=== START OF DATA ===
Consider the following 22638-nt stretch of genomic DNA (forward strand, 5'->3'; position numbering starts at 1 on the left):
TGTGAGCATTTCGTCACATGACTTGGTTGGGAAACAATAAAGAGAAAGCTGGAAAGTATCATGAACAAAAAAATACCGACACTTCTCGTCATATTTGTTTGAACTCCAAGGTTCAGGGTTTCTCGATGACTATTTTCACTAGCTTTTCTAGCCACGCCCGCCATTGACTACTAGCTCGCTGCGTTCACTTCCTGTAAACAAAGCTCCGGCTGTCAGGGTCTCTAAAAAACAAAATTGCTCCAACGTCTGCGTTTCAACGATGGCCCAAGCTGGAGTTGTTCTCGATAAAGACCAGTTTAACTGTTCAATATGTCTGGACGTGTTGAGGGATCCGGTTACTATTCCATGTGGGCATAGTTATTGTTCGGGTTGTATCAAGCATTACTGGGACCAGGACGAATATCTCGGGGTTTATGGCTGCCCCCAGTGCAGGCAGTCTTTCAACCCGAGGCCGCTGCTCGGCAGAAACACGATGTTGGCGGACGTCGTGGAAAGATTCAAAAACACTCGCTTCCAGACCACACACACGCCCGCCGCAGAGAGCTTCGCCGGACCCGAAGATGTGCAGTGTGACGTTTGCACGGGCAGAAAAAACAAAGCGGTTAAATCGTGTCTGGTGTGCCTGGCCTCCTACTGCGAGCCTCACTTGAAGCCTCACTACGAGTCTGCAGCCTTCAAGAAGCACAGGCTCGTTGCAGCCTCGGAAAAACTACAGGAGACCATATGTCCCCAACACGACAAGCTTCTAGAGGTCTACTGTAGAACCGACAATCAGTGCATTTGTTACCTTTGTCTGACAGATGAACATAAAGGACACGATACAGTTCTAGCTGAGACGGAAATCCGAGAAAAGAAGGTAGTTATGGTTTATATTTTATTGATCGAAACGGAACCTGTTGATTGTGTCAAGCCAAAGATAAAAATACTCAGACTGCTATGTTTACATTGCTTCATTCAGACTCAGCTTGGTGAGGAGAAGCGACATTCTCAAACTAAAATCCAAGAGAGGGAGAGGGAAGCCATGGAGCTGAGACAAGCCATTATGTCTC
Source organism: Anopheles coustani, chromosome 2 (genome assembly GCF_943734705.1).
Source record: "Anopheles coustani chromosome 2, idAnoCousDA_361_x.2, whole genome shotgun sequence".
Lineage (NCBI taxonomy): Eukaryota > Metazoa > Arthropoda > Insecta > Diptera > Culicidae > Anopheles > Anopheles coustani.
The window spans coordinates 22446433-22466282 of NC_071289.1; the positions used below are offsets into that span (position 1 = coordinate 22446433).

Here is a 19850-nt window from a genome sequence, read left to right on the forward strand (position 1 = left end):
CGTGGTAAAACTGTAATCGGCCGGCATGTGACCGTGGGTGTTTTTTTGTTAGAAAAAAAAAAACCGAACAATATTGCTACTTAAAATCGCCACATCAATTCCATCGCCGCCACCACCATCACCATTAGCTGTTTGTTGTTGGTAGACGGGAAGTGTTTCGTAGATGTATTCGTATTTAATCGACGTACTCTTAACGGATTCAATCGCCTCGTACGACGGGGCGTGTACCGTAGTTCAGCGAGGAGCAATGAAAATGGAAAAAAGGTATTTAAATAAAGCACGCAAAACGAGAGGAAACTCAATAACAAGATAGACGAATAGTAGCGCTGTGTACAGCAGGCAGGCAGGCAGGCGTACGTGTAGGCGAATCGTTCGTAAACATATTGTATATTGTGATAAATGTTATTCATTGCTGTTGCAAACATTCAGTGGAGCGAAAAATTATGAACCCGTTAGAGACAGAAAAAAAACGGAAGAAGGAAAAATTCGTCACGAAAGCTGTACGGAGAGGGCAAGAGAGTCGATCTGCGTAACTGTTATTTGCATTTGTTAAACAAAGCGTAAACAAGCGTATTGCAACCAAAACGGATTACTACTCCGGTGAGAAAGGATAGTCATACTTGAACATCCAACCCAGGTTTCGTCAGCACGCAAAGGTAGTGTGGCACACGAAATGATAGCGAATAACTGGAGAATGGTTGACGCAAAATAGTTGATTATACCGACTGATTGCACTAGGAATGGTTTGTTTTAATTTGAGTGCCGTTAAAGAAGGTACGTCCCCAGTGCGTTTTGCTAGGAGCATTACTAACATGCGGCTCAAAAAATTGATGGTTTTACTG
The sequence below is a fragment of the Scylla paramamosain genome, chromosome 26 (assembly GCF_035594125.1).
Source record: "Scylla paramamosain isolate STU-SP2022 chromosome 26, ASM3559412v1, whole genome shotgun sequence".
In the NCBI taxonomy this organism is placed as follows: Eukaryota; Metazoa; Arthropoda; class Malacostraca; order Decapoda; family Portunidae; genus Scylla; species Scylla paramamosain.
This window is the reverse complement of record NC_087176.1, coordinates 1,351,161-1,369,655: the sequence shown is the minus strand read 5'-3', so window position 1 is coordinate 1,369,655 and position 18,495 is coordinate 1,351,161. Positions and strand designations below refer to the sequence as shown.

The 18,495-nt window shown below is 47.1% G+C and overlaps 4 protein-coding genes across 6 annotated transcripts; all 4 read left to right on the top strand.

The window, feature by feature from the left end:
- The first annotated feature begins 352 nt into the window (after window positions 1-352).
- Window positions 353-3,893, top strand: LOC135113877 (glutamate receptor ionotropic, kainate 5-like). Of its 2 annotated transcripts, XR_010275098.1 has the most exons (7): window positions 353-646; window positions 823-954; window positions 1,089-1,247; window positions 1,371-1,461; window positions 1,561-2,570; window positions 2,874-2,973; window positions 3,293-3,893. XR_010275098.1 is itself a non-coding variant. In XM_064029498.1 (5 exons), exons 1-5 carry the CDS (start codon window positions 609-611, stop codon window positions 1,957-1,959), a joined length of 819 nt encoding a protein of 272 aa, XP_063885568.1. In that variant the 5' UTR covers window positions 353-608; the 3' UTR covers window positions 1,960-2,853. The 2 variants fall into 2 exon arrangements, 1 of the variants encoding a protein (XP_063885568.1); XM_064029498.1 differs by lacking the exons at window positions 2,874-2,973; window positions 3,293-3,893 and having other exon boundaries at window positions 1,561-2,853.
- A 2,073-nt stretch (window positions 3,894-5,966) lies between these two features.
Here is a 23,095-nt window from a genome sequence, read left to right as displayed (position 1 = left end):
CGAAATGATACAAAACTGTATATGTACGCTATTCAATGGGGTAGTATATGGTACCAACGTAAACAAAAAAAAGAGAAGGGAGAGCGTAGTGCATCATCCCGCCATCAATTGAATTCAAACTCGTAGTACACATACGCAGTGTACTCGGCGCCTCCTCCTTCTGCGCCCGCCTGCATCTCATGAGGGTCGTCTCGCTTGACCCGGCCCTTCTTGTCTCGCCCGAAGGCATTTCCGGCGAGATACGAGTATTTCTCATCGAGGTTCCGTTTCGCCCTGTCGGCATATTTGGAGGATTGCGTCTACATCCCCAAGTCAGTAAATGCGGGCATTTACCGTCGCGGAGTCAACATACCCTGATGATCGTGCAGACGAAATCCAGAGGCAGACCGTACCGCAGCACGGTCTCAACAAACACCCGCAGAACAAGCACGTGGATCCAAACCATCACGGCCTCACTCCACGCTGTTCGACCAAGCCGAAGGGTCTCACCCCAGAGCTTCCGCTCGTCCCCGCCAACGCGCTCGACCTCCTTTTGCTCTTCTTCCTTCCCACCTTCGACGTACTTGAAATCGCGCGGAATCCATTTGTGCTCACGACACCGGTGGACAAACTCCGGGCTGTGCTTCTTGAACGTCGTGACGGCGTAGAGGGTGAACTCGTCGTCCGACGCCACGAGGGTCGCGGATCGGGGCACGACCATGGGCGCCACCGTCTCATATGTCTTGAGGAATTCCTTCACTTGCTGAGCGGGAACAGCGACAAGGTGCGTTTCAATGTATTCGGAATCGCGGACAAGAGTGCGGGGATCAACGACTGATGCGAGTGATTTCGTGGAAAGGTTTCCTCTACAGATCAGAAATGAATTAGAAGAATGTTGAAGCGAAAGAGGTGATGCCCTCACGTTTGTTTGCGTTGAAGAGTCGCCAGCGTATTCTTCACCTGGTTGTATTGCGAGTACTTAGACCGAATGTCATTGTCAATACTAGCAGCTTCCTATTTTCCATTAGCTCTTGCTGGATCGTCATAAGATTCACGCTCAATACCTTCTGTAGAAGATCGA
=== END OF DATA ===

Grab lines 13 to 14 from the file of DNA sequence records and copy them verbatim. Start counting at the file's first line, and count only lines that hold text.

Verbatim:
The 18,495-nt window shown below is 47.1% G+C and overlaps 4 protein-coding genes across 6 annotated transcripts; all 4 read left to right on the top strand.

The window, feature by feature from the left end: